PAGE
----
A gypsy rides through the crowd while standing upon two horses. Behind him follow more members of his troupe, who do back flips off their steeds and then regale spectators with fire breathing and juggling. Performed by the seventh-generation acrobats of Cavallo Equestrian Arts, this spectacle—called Ma'Ceo—often draws standing-room-only crowds every day during the Washington Midsummer Renaissance Faire. It's these kinds of glimpses into the Elizabethan era that fulfill the mission of bringing renaissance Europe to life. Turning the Kelley Farm into the Village of Merriwick, entertainers of all types, from courtiers to peasants, engage fairgoers with a range of acts. Flanked by her entourage, Queen Elizabeth travels through the streets, perhaps on her way to watch the jousters compete for her phone number, or perhaps to watch sprightly performers such as the Celtic fiddlers or the commedia troupe. Merchants peddle wares to passersby, talking up goods such as hand-forged weapons and armor, hand-tooled leather goods, and roasted turkey legs. Camel rides and bubble-filled buckets cater to kids, and adults can duck into two alehouses where quick-witted wenches pour draft microbrews and ciders. For guests who want to spend the whole weekend immersed in the renaissance festivities, organizers reserve a section of the grounds for tent and RV camping.
The KUBE 93 Summer Jam brings together some of the biggest names in rap and hip-hop for an all-day festival of music and entertainment. With a star-studded lineup including Ludacris, Pitbull, T-Pain, B.o.B, New Boyz, Jeremih, and Big K.R.I.T., the festival exposes fans to numerous well-known acts without the scheduling hassles and food-allergy concerns of inviting them all to a dinner party. Although concessions are not included with this Groupon, two beer gardens offer refreshing tipples to guests 21 and older. The covered pavilion space helps provide shelter from the elements, keeping heads dry during rain, cool under the sun, and slime-free during showers of frogs.
Helmed by dulcet-toned Pamela Casella, the instructors at the vocal-music-performance summer camp mold fledgling songbirds into tuneful troubadours with one week of training focused on technique and performance skills. Within the pitch-perfect walls of the Federal Way High School choir room, groups of talented juvenescents explore a wide variety of vocal styles during classes, workshops, and one-on-one lessons under the wings and prosthetic beaks of experienced instructors. Parents can guide hands through the age-old routine of clapping, videotaping, and oscillating like a fan during the Saturday-morning showcase performance, where warbling whippersnappers reveal their newly polished pipes through an ebullient recital of madrigals.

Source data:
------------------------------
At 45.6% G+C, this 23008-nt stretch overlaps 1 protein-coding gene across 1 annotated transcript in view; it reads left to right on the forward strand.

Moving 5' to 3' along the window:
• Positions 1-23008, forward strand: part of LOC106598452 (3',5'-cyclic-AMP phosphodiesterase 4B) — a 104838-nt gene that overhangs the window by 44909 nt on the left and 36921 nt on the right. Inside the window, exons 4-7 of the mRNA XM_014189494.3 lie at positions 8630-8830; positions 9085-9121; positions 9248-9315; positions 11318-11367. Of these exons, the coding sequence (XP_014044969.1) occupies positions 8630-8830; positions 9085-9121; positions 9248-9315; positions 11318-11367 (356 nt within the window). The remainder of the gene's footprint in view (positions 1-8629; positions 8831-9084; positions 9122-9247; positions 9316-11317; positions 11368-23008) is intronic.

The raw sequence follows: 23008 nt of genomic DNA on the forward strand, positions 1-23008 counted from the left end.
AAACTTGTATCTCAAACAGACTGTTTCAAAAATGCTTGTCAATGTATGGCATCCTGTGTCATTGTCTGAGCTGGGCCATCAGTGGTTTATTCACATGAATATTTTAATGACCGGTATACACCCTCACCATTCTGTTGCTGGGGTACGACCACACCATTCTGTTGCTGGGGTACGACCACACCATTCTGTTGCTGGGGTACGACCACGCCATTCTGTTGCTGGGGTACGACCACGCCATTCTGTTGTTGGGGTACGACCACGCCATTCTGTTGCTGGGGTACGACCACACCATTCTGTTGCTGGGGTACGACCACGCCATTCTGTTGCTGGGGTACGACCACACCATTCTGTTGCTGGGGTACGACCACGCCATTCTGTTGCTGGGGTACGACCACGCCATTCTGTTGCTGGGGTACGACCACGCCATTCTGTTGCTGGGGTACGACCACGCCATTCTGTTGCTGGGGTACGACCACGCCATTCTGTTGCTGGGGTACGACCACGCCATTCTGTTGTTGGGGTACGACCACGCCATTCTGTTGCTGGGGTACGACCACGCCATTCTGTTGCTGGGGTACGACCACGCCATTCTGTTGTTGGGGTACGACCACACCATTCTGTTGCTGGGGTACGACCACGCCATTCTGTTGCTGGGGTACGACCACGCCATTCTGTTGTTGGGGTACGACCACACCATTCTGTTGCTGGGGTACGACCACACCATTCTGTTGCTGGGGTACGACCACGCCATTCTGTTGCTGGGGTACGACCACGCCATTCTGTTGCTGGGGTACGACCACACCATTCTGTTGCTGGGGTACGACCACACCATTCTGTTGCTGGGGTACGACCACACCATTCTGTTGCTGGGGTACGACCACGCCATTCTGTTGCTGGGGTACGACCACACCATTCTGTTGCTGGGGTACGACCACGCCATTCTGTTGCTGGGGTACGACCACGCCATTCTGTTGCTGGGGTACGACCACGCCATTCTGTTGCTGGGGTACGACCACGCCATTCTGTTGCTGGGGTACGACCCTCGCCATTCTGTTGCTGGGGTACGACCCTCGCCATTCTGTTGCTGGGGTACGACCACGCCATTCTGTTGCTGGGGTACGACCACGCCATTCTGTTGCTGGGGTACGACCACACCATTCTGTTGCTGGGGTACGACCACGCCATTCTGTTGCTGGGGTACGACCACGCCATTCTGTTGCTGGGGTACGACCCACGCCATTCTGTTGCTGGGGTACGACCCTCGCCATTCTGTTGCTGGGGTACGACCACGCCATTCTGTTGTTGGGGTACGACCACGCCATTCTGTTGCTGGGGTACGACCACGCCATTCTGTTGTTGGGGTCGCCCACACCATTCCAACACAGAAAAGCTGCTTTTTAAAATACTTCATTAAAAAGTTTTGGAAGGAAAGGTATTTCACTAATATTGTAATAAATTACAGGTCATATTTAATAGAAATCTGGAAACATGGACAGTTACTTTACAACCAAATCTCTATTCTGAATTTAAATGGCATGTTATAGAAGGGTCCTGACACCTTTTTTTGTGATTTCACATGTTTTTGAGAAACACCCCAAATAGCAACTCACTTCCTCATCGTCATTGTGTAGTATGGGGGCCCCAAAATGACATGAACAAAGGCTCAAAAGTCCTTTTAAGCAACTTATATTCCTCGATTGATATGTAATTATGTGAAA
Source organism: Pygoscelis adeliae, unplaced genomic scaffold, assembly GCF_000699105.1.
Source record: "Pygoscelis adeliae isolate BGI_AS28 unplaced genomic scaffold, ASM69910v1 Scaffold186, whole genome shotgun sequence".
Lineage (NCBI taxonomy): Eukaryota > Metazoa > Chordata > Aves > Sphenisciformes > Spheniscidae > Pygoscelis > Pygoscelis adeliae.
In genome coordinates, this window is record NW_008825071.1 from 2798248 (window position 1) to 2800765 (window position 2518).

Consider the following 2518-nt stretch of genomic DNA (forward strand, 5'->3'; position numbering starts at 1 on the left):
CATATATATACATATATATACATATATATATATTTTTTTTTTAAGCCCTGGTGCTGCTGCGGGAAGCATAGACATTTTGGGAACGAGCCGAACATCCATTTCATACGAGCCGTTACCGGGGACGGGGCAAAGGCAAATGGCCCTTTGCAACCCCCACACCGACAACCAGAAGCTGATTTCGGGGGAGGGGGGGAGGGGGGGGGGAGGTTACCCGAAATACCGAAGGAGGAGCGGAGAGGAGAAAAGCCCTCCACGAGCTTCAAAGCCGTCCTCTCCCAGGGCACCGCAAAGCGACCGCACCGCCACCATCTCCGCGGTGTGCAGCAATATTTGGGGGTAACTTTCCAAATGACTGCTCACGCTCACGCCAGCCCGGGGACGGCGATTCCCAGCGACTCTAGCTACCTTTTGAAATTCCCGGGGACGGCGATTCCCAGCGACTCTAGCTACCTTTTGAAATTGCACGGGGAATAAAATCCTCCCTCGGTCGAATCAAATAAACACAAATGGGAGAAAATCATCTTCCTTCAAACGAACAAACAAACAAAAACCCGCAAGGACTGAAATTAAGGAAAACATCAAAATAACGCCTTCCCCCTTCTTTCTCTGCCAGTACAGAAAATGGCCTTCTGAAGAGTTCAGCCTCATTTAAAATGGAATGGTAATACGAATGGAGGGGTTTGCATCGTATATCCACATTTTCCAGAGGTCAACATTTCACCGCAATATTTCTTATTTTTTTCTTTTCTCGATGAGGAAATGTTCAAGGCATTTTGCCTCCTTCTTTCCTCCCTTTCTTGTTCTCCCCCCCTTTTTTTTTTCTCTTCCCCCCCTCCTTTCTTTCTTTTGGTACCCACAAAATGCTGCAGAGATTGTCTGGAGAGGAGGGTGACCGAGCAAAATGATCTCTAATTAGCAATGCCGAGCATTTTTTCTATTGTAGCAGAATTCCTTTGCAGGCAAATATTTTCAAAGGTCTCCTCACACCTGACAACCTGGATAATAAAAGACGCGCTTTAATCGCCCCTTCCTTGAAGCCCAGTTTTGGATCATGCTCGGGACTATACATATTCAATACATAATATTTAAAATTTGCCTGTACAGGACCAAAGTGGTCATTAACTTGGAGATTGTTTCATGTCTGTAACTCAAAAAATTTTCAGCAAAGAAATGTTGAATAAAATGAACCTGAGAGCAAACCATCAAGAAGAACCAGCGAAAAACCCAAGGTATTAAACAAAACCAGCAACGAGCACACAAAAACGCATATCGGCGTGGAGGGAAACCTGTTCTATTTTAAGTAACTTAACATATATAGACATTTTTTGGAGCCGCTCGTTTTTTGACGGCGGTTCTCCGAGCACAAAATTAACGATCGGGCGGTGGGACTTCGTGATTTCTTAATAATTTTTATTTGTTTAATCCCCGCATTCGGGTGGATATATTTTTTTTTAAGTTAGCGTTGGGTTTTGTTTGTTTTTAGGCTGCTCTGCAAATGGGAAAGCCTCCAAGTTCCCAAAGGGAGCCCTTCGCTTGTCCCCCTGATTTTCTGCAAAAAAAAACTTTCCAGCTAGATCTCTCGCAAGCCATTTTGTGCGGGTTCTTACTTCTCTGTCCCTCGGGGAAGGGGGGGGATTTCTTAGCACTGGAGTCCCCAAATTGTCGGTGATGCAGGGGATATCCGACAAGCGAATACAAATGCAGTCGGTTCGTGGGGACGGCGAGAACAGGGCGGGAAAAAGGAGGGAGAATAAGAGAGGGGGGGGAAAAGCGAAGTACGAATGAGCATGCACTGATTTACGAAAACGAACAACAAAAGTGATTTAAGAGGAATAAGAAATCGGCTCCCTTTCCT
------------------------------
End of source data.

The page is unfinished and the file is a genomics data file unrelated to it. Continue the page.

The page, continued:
Sharon and Norm Munsey founded Centerstage! Theatre in 1977 to help bring popular shows to their region. Decades later, their artistic ensemble keeps that mission in mind while staging a repertoire of new works. Family-friendly shows such as Shipwrecked!, heart-warming pieces including For All That, and tinsel-coated traditional English Christmas pantomimes take the boards at the intimate Knutzen Family Theater. That focus on feel-good entertainment has won Centerstage audiences and acclaim?several shows have proven popular enough to be transported to bigger venues such as Seattle's ACT Theatre and Tacoma's Broadway Center, and revues have been granted awards that include Best Actress, Best Director, and two acceptances of Best New Play.
Metronome Coffee's founders built their business around the idea of fresh coffee, tasty foods, and good music to sooth both cravings and consciences. They acquire their coffee through direct trade with farmers, each cup benefiting the people who did the hard work of growing it. They stock their pastry case with treats from local Corina Bakery and serve up hot pancakes made from scratch. They even squeeze their orange juice fresh. And they pair their food and drink with the tunes of local artists, helping customers discover new music.
Built in 1925, the Temple Theatre first served as a vaudeville venue, later becoming a host for road shows, burlesque, and movies. However, the theatre closed in 1965, and would be subjected to disrepair, vandalism, and skeleton xylophone recitals for more than 15 years. A 1981 restoration project returned the theatre to its former glory. Today, seated under the gilded chandelier and wooden trim, theatergoers lose themselves in the thoughtful dramas enacted upon the stage.